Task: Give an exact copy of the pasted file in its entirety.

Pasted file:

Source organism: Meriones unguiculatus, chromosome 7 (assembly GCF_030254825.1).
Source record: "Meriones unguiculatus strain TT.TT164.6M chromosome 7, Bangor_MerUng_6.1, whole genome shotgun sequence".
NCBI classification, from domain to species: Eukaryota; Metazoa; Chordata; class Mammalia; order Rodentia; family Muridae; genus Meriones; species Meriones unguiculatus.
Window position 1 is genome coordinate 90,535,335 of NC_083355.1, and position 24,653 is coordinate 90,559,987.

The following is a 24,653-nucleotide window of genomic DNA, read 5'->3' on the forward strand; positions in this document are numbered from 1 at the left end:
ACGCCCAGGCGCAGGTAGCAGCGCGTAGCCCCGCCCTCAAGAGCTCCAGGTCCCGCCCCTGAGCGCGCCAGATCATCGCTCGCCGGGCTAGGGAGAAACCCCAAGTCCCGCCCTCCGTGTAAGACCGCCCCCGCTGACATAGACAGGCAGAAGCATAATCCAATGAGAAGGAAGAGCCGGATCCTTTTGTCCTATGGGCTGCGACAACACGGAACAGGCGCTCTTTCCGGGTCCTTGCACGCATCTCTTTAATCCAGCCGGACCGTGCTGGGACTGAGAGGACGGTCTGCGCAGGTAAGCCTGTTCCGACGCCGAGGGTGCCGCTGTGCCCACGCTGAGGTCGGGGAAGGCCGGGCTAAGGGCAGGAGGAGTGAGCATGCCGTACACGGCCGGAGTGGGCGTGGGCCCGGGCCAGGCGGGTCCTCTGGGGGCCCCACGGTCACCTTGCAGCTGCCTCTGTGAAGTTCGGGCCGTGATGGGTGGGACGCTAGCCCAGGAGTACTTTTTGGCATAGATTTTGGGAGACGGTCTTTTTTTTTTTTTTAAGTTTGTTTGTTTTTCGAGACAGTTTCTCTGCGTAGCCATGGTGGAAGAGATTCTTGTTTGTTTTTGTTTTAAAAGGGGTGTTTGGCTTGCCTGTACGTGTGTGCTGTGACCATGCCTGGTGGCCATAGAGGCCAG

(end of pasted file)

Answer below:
Source organism: Meriones unguiculatus, chromosome 7 (assembly GCF_030254825.1).
Source record: "Meriones unguiculatus strain TT.TT164.6M chromosome 7, Bangor_MerUng_6.1, whole genome shotgun sequence".
NCBI classification, from domain to species: Eukaryota; Metazoa; Chordata; class Mammalia; order Rodentia; family Muridae; genus Meriones; species Meriones unguiculatus.
Window position 1 is genome coordinate 90,535,335 of NC_083355.1, and position 24,653 is coordinate 90,559,987.

The following is a 24,653-nucleotide window of genomic DNA, read 5'->3' on the forward strand; positions in this document are numbered from 1 at the left end:
ACGCCCAGGCGCAGGTAGCAGCGCGTAGCCCCGCCCTCAAGAGCTCCAGGTCCCGCCCCTGAGCGCGCCAGATCATCGCTCGCCGGGCTAGGGAGAAACCCCAAGTCCCGCCCTCCGTGTAAGACCGCCCCCGCTGACATAGACAGGCAGAAGCATAATCCAATGAGAAGGAAGAGCCGGATCCTTTTGTCCTATGGGCTGCGACAACACGGAACAGGCGCTCTTTCCGGGTCCTTGCACGCATCTCTTTAATCCAGCCGGACCGTGCTGGGACTGAGAGGACGGTCTGCGCAGGTAAGCCTGTTCCGACGCCGAGGGTGCCGCTGTGCCCACGCTGAGGTCGGGGAAGGCCGGGCTAAGGGCAGGAGGAGTGAGCATGCCGTACACGGCCGGAGTGGGCGTGGGCCCGGGCCAGGCGGGTCCTCTGGGGGCCCCACGGTCACCTTGCAGCTGCCTCTGTGAAGTTCGGGCCGTGATGGGTGGGACGCTAGCCCAGGAGTACTTTTTGGCATAGATTTTGGGAGACGGTCTTTTTTTTTTTTTTAAGTTTGTTTGTTTTTCGAGACAGTTTCTCTGCGTAGCCATGGTGGAAGAGATTCTTGTTTGTTTTTGTTTTAAAAGGGGTGTTTGGCTTGCCTGTACGTGTGTGCTGTGACCATGCCTGGTGGCCATAGAGGCCAG